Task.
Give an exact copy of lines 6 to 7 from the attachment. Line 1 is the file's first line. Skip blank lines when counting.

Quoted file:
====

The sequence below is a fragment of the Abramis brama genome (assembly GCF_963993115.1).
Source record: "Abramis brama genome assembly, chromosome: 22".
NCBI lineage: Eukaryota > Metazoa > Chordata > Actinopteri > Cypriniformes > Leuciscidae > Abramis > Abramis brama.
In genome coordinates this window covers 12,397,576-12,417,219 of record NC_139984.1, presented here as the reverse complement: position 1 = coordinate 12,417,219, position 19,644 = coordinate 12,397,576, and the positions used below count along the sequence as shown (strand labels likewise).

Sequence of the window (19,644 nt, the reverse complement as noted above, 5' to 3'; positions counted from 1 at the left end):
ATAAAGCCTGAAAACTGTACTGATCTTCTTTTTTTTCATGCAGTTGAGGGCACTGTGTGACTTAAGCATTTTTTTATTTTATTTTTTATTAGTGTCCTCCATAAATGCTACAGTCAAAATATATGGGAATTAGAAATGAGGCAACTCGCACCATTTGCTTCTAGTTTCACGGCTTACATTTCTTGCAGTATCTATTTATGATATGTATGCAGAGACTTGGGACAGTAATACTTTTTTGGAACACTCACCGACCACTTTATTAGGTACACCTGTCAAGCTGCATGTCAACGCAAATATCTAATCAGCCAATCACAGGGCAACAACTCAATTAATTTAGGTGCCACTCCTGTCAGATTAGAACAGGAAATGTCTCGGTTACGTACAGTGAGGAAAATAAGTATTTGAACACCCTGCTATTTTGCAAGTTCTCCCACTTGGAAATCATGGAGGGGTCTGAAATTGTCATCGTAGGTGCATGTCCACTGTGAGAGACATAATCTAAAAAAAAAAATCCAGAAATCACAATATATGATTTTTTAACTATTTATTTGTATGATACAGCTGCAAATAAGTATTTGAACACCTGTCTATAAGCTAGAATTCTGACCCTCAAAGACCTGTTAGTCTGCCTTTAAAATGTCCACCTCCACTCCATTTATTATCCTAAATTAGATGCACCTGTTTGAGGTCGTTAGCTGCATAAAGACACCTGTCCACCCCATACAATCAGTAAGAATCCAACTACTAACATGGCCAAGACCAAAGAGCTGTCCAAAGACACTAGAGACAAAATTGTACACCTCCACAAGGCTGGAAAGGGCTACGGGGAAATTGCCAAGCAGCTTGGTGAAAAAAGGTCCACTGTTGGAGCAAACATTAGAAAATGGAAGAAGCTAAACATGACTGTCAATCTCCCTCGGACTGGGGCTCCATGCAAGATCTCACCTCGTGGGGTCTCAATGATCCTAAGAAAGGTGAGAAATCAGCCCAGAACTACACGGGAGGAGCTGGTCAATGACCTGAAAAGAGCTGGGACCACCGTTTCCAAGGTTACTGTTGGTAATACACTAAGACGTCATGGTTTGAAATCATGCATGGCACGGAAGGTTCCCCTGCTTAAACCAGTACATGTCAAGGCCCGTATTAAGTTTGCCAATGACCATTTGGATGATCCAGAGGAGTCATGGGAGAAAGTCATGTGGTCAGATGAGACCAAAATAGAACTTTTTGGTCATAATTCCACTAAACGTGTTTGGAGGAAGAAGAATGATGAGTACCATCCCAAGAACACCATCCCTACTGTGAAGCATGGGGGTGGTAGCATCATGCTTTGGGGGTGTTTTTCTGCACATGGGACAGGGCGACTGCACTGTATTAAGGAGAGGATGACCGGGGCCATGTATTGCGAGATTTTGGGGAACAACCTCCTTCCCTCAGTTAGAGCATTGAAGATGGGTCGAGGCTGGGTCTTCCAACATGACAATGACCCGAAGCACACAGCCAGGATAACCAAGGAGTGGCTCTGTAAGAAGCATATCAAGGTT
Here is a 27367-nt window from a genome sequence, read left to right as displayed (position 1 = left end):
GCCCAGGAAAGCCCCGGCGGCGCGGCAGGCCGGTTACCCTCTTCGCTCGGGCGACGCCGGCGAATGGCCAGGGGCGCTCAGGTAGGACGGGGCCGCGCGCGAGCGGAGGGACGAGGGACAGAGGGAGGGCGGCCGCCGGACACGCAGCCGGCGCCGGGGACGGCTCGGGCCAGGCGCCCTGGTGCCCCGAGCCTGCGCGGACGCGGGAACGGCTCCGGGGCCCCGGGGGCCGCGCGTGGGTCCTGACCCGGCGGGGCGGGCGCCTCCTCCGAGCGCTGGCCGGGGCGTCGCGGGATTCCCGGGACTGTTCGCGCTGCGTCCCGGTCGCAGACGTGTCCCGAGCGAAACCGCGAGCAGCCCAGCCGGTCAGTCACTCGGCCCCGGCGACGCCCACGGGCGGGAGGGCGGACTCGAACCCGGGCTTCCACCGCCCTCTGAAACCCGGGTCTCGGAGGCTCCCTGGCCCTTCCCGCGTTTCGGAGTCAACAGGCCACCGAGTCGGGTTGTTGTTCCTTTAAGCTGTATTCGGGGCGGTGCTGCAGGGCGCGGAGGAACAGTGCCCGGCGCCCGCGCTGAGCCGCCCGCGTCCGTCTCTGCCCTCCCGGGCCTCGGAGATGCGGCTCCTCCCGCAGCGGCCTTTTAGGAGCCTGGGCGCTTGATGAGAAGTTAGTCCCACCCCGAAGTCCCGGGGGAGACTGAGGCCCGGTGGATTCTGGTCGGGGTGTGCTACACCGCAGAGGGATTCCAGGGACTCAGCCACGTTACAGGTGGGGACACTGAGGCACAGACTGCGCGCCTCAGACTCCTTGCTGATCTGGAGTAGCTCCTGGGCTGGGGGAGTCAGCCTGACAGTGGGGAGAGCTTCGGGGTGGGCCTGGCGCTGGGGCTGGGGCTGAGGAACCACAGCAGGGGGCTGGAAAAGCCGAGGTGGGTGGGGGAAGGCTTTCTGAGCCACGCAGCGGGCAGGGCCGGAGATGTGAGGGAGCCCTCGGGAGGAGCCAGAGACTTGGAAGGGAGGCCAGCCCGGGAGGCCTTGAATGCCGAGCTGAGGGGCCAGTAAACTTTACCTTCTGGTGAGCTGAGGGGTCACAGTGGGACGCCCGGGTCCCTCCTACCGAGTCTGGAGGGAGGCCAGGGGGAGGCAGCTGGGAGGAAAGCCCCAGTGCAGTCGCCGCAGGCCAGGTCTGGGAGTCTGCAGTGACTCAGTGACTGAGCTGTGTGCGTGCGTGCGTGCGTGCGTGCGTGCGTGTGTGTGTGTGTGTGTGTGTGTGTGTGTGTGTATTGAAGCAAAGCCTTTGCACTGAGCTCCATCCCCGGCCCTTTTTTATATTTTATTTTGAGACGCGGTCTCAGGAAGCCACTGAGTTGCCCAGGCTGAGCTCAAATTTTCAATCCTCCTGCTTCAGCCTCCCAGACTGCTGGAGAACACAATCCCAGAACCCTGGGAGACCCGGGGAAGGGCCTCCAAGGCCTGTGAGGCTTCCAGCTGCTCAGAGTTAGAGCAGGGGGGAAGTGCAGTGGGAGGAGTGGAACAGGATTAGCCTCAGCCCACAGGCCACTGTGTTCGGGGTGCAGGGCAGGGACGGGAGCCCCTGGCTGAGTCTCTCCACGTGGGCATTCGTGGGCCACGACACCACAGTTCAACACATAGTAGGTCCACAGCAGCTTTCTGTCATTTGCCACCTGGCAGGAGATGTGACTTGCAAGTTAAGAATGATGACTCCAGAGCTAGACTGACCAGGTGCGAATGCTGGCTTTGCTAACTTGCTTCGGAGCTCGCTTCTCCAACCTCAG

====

ATAAAGCCTGAAAACTGTACTGATCTTCTTTTTTTTCATGCAGTTGAGGGCACTGTGTGACTTAAGCATTTTTTTATTTTATTTTTTATTAGTGTCCTCCATAAATGCTACAGTCAAAATATATGGGAATTAGAAATGAGGCAACTCGCACCATTTGCTTCTAGTTTCACGGCTTACATTTCTTGCAGTATCTATTTATGATATGTATGCAGAGACTTGGGACAGTAATACTTTTTTGGAACACTCACCGACCACTTTATTAGGTACACCTGTCAAGCTGCATGTCAACGCAAATATCTAATCAGCCAATCACAGGGCAACAACTCAATTAATTTAGGTGCCACTCCTGTCAGATTAGAACAGGAAATGTCTCGGTTACGTACAGTGAGGAAAATAAGTATTTGAACACCCTGCTATTTTGCAAGTTCTCCCACTTGGAAATCATGGAGGGGTCTGAAATTGTCATCGTAGGTGCATGTCCACTGTGAGAGACATAATCTAAAAAAAAAAATCCAGAAATCACAATATATGATTTTTTAACTATTTATTTGTATGATACAGCTGCAAATAAGTATTTGAACACCTGTCTATAAGCTAGAATTCTGACCCTCAAAGACCTGTTAGTCTGCCTTTAAAATGTCCACCTCCACTCCATTTATTATCCTAAATTAGATGCACCTGTTTGAGGTCGTTAGCTGCATAAAGACACCTGTCCACCCCATACAATCAGTAAGAATCCAACTACTAACATGGCCAAGACCAAAGAGCTGTCCAAAGACACTAGAGACAAAATTGTACACCTCCACAAGGCTGGAAAGGGCTACGGGGAAATTGCCAAGCAGCTTGGTGAAAAAAGGTCCACTGTTGGAGCAAACATTAGAAAATGGAAGAAGCTAAACATGACTGTCAATCTCCCTCGGACTGGGGCTCCATGCAAGATCTCACCTCGTGGGGTCTCAATGATCCTAAGAAAGGTGAGAAATCAGCCCAGAACTACACGGGAGGAGCTGGTCAATGACCTGAAAAGAGCTGGGACCACCGTTTCCAAGGTTACTGTTGGTAATACACTAAGACGTCATGGTTTGAAATCATGCATGGCACGGAAGGTTCCCCTGCTTAAACCAGTACATGTCAAGGCCCGTATTAAGTTTGCCAATGACCATTTGGATGATCCAGAGGAGTCATGGGAGAAAGTCATGTGGTCAGATGAGACCAAAATAGAACTTTTTGGTCATAATTCCACTAAACGTGTTTGGAGGAAGAAGAATGATGAGTACCATCCCAAGAACACCATCCCTACTGTGAAGCATGGGGGTGGTAGCATCATGCTTTGGGGGTGTTTTTCTGCACATGGGACAGGGCGACTGCACTGTATTAAGGAGAGGATGACCGGGGCCATGTATTGCGAGATTTTGGGGAACAACCTCCTTCCCTCAGTTAGAGCATTGAAGATGGGTCGAGGCTGGGTCTTCCAACATGACAATGACCCGAAGCACACAGCCAGGATAACCAAGGAGTGGCTCTGTAAGAAGCATATCAAGGTT
Here is a 27367-nt window from a genome sequence, read left to right as displayed (position 1 = left end):